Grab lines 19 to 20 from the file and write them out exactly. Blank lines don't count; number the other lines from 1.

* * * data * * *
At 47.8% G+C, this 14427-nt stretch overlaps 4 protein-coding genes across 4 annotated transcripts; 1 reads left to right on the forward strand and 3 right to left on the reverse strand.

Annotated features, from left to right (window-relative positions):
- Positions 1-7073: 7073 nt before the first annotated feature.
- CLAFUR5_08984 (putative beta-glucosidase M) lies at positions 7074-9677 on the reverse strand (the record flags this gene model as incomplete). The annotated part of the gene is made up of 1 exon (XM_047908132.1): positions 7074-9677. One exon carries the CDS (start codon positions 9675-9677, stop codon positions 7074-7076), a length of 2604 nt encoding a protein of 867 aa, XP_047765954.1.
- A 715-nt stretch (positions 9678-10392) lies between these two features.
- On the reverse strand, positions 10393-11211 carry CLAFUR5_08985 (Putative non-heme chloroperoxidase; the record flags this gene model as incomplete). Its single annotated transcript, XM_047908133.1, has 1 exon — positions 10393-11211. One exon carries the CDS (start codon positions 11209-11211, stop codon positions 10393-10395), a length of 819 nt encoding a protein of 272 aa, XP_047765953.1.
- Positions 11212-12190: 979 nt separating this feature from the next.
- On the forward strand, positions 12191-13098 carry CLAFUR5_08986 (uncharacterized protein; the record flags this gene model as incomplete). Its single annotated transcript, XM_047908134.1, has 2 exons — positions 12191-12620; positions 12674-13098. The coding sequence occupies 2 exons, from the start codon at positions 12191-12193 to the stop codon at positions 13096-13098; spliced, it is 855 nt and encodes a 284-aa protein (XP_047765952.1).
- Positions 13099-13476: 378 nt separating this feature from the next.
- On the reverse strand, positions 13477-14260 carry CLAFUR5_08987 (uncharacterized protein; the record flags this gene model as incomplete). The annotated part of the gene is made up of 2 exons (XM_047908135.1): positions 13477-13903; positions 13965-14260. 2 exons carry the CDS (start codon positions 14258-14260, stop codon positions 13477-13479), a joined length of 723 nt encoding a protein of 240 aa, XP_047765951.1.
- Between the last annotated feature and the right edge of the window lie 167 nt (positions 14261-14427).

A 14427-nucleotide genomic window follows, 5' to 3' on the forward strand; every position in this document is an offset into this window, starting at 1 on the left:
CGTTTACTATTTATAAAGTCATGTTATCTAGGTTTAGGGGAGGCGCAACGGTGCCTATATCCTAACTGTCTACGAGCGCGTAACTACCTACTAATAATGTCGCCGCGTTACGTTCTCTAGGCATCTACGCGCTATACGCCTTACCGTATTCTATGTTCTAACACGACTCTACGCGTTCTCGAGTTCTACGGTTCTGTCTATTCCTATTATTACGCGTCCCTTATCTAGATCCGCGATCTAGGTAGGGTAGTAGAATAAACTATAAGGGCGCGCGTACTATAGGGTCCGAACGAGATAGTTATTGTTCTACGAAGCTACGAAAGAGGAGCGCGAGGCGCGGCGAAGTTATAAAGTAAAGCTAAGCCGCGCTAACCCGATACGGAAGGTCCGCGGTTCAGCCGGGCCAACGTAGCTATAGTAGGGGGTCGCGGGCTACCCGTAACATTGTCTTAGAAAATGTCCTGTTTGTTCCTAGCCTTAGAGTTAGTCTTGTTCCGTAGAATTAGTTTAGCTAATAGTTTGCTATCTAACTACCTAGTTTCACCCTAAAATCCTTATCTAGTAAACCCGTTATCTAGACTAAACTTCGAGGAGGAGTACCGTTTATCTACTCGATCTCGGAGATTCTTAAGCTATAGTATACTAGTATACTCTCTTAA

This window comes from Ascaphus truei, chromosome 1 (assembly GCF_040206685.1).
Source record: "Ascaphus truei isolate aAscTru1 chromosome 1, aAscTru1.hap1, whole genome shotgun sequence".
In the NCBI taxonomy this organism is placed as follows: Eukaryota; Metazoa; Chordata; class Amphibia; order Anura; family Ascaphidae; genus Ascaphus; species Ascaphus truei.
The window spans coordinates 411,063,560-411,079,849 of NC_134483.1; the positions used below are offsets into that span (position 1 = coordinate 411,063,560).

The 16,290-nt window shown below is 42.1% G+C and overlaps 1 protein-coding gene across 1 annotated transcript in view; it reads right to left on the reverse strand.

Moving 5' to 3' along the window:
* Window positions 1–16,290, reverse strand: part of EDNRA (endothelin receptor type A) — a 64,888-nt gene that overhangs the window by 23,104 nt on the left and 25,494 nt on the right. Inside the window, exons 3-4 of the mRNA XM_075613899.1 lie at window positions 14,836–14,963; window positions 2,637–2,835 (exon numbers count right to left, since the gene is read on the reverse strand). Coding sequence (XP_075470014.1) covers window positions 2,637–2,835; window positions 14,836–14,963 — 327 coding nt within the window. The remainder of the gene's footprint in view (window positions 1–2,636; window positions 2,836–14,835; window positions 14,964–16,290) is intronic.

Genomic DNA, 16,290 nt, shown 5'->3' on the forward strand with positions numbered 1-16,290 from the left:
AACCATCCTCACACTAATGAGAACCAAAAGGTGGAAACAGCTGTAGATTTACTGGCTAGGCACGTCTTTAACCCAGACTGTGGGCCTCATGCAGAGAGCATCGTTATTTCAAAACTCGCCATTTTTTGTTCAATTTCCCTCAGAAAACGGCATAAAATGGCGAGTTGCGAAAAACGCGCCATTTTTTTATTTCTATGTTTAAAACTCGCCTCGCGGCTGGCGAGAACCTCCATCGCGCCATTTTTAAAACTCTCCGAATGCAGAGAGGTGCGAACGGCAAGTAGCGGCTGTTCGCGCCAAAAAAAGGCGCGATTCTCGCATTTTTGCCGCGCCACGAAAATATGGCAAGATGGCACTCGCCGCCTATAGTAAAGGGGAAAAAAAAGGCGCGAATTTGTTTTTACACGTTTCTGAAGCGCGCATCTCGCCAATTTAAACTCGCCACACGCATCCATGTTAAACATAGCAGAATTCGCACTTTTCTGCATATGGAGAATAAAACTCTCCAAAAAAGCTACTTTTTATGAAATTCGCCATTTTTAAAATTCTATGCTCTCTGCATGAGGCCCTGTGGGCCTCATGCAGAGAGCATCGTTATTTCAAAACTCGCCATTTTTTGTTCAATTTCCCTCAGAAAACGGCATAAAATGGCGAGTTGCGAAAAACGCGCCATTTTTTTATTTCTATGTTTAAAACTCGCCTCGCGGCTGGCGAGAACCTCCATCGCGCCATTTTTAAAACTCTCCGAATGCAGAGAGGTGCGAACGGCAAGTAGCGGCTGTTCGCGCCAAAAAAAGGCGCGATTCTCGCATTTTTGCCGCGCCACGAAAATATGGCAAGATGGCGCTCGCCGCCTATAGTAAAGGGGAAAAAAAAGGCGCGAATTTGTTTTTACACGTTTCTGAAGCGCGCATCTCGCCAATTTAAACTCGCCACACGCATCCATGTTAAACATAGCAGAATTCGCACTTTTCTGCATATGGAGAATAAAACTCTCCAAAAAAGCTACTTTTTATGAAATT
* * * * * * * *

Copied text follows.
Moving 5' to 3' along the window:
* Window positions 1–16,290, reverse strand: part of EDNRA (endothelin receptor type A) — a 64,888-nt gene that overhangs the window by 23,104 nt on the left and 25,494 nt on the right. Inside the window, exons 3-4 of the mRNA XM_075613899.1 lie at window positions 14,836–14,963; window positions 2,637–2,835 (exon numbers count right to left, since the gene is read on the reverse strand). Coding sequence (XP_075470014.1) covers window positions 2,637–2,835; window positions 14,836–14,963 — 327 coding nt within the window. The remainder of the gene's footprint in view (window positions 1–2,636; window positions 2,836–14,835; window positions 14,964–16,290) is intronic.